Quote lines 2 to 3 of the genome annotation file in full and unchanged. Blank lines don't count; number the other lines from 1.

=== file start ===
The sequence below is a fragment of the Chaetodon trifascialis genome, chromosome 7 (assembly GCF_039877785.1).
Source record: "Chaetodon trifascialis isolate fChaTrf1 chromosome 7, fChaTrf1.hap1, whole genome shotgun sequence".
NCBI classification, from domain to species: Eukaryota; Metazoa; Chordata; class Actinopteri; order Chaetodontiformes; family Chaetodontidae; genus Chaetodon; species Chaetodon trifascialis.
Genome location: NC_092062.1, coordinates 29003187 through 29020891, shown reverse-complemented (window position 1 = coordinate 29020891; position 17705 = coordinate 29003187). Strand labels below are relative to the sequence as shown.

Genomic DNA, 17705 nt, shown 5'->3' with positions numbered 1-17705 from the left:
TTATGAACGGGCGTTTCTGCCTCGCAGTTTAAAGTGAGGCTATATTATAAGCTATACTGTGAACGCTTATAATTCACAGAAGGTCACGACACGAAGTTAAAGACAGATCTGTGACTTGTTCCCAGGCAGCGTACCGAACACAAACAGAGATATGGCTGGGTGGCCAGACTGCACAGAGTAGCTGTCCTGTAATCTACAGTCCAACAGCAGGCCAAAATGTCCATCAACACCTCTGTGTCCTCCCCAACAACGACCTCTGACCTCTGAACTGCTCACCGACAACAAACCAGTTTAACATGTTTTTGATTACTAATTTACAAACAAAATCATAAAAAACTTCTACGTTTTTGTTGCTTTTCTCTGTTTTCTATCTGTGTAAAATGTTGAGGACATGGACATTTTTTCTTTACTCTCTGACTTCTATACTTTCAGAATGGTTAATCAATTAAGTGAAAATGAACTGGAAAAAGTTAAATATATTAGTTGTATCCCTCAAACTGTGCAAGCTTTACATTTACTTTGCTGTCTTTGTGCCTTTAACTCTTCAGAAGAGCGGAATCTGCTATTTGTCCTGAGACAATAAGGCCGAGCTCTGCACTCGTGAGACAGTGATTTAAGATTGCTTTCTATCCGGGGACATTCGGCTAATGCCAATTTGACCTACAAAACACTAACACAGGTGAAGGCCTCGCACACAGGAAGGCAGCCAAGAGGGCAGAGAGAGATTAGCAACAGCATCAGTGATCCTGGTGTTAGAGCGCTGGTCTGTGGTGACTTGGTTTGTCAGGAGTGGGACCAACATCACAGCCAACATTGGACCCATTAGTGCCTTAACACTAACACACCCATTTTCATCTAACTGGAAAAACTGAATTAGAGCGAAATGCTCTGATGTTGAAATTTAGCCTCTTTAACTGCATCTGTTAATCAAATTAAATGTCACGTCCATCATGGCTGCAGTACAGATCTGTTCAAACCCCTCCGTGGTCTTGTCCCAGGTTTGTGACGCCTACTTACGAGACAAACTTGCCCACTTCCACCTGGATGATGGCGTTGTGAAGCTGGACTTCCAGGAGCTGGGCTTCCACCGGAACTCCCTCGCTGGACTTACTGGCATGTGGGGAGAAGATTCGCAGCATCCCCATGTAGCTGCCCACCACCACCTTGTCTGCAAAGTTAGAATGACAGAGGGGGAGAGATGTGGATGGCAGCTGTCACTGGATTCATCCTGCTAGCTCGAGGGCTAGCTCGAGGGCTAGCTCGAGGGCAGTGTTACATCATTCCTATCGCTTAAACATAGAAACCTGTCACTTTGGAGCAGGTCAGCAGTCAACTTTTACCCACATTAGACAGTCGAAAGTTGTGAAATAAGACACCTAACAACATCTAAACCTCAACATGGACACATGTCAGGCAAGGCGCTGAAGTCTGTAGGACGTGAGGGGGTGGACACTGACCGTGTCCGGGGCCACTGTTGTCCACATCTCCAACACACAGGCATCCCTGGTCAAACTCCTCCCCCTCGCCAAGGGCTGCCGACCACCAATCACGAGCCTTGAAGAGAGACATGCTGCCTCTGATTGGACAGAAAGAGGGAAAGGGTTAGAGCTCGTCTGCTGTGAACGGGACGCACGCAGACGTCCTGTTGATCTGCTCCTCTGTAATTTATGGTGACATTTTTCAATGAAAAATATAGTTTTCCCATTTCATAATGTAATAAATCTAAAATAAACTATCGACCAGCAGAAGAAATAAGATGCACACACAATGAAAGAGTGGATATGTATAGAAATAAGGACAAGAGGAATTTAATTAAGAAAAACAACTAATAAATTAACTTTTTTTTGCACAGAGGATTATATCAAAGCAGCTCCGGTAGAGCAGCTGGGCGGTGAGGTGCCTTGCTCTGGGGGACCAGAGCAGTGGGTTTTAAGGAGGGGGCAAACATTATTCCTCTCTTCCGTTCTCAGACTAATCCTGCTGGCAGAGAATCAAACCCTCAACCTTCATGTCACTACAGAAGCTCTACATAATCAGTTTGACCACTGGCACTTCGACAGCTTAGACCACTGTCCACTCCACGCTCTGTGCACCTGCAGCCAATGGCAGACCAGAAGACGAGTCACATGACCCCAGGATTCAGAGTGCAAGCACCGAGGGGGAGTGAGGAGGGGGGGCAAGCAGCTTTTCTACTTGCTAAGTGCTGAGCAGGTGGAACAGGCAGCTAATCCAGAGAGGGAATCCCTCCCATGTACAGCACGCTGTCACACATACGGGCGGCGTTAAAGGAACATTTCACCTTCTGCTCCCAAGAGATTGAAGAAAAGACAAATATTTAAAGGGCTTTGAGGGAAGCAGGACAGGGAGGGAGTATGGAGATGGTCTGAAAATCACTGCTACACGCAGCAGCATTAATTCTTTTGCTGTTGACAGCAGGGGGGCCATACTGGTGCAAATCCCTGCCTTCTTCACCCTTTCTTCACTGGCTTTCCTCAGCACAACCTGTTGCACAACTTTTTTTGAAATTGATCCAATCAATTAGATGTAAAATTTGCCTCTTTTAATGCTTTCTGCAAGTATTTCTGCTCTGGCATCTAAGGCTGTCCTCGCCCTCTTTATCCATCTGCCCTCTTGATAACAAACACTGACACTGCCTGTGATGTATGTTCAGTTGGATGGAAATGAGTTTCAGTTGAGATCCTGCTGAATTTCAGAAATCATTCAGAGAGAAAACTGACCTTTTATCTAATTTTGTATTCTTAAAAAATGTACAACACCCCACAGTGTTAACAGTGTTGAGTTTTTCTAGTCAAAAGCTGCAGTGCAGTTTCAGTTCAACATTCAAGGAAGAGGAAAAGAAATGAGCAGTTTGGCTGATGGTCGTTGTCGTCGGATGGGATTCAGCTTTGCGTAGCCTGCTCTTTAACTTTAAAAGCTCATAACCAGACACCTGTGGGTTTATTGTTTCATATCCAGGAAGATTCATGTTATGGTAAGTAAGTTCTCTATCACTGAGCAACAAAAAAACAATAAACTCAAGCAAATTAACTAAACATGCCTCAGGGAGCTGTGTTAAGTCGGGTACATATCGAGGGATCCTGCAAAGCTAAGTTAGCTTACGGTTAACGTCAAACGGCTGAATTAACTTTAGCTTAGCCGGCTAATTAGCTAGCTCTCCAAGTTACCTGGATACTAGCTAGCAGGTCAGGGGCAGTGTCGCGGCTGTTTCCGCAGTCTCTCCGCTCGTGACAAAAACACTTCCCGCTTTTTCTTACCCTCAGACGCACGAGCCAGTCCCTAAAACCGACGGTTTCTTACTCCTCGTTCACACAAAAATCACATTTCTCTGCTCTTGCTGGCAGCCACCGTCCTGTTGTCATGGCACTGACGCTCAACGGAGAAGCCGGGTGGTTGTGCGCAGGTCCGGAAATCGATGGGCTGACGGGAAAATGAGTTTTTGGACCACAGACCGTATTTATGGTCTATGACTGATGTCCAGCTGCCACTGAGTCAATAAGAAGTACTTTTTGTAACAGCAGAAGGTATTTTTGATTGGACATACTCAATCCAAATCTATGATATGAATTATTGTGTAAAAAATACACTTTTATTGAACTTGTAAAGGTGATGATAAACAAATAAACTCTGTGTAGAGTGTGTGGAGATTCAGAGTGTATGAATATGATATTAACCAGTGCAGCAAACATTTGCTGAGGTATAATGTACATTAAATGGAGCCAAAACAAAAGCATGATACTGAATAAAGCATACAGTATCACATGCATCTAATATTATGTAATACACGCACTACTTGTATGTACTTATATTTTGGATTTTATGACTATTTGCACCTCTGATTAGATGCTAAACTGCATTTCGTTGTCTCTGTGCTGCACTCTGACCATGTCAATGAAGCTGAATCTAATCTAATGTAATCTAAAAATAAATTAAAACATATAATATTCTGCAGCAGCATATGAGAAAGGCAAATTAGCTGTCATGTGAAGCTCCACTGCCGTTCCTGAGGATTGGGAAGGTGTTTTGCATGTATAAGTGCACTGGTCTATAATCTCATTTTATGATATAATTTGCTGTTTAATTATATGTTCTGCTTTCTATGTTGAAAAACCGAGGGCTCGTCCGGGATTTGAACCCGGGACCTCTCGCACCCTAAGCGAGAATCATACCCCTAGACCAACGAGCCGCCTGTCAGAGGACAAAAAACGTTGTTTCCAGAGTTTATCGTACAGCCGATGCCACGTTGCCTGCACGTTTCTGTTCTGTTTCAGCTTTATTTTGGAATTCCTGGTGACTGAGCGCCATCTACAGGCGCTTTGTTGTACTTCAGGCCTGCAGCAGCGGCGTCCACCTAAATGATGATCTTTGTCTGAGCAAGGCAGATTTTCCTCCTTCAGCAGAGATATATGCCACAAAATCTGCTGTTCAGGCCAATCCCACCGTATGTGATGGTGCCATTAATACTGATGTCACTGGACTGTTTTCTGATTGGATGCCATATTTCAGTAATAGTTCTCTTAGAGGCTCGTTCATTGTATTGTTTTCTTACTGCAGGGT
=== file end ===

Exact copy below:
Source record: "Chaetodon trifascialis isolate fChaTrf1 chromosome 7, fChaTrf1.hap1, whole genome shotgun sequence".
NCBI classification, from domain to species: Eukaryota; Metazoa; Chordata; class Actinopteri; order Chaetodontiformes; family Chaetodontidae; genus Chaetodon; species Chaetodon trifascialis.